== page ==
“I got into golf very young thankfully,” said Katie. “A lot of my family played golf, including both of my parents. While playing in a high school tournament, I was given a list of PGM schools. Methodist University was one of those schools and that led me down this path.”
Katie is one of many outstanding women golfers hailing from Methodist. She was a member of four NCAA Division III National Championship teams and was a four-time First Team All-American. In 2007, she captured the NCAA Division III Individual National Championship. She was inducted into the Methodist Athletic Hall of Fame in 2017. She began her PGA Professional career at Westmoreland Country Club and is now an Assistant PGA Professional at Biltmore Country Club, a role she has served in since 2014.
Josh grew up in Michigan. He had a job at a course outside of Detroit while in high school and was encouraged by the head professional there to go through the PGM Program.   
“The head professional at the course I worked at in high school went through the PGM Program at Ferris State University,” said Josh. “He encouraged me to do the same thing and I did. I really enjoyed my time going through the program and got some internships that lead me to the Chicagoland area.”
Josh spent two years as a head professional in Wisconsin before coming to Illinois. He became the Head PGA Professional at Inverness Golf Club in 2014.   
Both couples agree that the hours that their profession demands is the biggest challenge they face. They also agree that having someone in the industry by their side makes it easier.
“The personal challenge we face is definitely the number of hours that this career demands on you,” said Jennifer. “It didn’t come as a surprise to us since we’ve been around golf our entire lives. It’s nice though, because we face similar issues and we can bounce ideas off each other.”
“It’s no different than two teachers or two police officers,’’ said Cory. “Golf is just different because of the demanding unusually long hours. It does help to have someone by your side that can help give you another perspective.”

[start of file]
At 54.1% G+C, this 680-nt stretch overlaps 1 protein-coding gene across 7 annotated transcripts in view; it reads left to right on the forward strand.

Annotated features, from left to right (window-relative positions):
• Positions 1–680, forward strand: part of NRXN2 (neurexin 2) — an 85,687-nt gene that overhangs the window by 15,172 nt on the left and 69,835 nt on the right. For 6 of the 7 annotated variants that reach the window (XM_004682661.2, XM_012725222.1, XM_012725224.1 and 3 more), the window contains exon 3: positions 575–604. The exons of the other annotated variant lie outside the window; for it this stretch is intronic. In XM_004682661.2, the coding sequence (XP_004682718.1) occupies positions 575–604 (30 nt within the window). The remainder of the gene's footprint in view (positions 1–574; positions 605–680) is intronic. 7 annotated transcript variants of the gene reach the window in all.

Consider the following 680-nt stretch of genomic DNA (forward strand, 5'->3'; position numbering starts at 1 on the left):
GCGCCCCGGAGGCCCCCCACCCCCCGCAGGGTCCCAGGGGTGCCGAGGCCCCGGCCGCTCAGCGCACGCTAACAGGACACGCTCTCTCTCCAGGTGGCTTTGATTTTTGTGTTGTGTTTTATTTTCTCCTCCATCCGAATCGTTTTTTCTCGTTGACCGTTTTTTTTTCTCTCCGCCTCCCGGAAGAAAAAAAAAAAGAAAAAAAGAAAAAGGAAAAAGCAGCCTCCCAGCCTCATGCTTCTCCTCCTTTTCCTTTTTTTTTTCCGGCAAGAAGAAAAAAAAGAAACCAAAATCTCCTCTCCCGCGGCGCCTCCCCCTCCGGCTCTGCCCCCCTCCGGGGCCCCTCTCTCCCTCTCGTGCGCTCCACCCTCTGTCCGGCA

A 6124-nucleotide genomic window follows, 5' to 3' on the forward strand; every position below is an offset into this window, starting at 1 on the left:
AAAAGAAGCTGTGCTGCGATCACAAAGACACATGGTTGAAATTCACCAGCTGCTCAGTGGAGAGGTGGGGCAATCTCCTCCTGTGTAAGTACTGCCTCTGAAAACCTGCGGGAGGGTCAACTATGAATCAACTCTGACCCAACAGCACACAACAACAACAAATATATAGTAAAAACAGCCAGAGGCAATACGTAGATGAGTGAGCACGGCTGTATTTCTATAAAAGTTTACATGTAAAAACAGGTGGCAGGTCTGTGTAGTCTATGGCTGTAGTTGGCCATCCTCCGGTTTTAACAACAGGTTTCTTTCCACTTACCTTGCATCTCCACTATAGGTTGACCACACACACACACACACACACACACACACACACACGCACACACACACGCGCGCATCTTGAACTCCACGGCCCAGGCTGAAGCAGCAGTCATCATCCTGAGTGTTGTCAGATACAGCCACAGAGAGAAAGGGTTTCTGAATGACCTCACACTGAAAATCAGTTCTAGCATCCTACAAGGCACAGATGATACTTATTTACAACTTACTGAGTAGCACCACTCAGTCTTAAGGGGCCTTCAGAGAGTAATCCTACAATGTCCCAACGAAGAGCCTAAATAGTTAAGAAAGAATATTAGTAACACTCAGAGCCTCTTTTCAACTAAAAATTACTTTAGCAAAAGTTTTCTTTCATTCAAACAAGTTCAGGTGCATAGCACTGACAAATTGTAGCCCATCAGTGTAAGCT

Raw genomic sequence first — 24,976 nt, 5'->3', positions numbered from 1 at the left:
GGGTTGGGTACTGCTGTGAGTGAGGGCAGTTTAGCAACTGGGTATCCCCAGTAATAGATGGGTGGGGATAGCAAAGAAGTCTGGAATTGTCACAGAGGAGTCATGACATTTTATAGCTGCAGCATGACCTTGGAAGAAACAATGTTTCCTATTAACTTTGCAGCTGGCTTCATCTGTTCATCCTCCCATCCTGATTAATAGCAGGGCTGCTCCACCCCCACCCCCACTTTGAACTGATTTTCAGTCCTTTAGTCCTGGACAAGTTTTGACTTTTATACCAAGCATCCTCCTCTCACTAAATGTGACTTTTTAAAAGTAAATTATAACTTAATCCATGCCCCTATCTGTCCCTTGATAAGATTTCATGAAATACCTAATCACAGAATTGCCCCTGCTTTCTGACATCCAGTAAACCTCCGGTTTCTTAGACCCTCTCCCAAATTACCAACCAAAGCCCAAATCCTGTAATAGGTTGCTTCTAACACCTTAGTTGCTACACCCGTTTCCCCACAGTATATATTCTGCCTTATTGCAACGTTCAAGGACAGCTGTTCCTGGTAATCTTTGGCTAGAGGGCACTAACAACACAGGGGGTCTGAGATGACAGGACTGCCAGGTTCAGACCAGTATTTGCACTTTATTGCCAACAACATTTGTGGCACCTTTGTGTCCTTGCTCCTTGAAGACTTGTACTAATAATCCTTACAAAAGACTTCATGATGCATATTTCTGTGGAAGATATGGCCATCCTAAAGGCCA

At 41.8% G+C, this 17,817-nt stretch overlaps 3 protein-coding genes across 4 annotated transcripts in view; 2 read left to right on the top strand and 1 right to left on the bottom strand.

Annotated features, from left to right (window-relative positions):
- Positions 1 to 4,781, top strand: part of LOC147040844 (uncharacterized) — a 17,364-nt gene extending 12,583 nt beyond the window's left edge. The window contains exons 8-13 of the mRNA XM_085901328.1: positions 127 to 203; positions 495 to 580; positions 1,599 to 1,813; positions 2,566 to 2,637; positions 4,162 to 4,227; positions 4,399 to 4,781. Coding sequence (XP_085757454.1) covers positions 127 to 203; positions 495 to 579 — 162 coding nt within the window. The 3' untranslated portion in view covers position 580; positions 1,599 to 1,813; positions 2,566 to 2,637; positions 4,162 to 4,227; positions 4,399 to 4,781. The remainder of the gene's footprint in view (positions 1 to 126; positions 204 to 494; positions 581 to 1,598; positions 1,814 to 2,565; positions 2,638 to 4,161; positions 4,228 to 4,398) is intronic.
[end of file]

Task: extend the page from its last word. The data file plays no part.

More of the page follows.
The Pius’ challenges extend further than just what the golf industry poses. Katie and Josh have two children, Betty 3 ½ and Millie, 1.  Luckily, their clubs are just a few miles apart, and that’s a big help.
“There’s a lot of time coordination,” said Josh, “but I don’t consider it difficult. I know what Katie’s going through, and she knows what I’m going through, so we support each other throughout the season. It’s nice having someone who understands what you’re going through.’’
“I always said I’d never marry a golf professional because I knew the hours they work,” said Katie. “But then I met Josh. I have some flexibility with my schedule, which makes it easier for us. The kids are in day care on the days when I work, and we visit Josh sometimes on the days when I’m home.”
Although the playing days are limited for these four Illinois PGA Professionals, and teaching the game to others is at the forefront, they do what they can to stay competitive in the game.  
Katie does some teaching and runs the women’s leagues at Biltmore Country Club while retaining her status as the best woman player in the Section.  She plays in most of the Section tournaments, while Josh is limited basically to what he calls, “the silly season,” when the events are more on the social side. They make an effort to play one nine-hole round together every month.
“We’re pretty competitive,” said Katie. “We always have a little wager on it, whether it’s who gets to pick where we go to dinner or who has to give the kids a bath that night.”
“You have to remember I’m dealing with a Hall of Famer,” said Josh. “She’s just a better golfer than I am, plain and simple. She’s a talented player.”
Jennifer may not be playing in many tournaments these days, but she isn’t completely out of the competitive side of golf. She’s been the assistant coach of the girl’s team at Glenbard East High School since 2007.
“The season is short – just six-to-eight weeks, but I do enjoy it because it brings back great memories of high school and college,” said Jennifer.
Cory has 400 youngsters between the ages of 6-13 in his youth program at Sugar Creek Golf Course. He also works with Revelation Golf, a program that provides therapy through golf to military personnel.
The challenges that these two couples face together as PGA Professionals won’t be going away anytime soon. Their ability to utilize one another’s experiences and their passion for the game of golf seems to be the glue to make this all work.
“There are obviously challenges that come with the demands of this industry,” said Jennifer. “But when you eat, sleep and breathe golf, you find the ways to make it work.”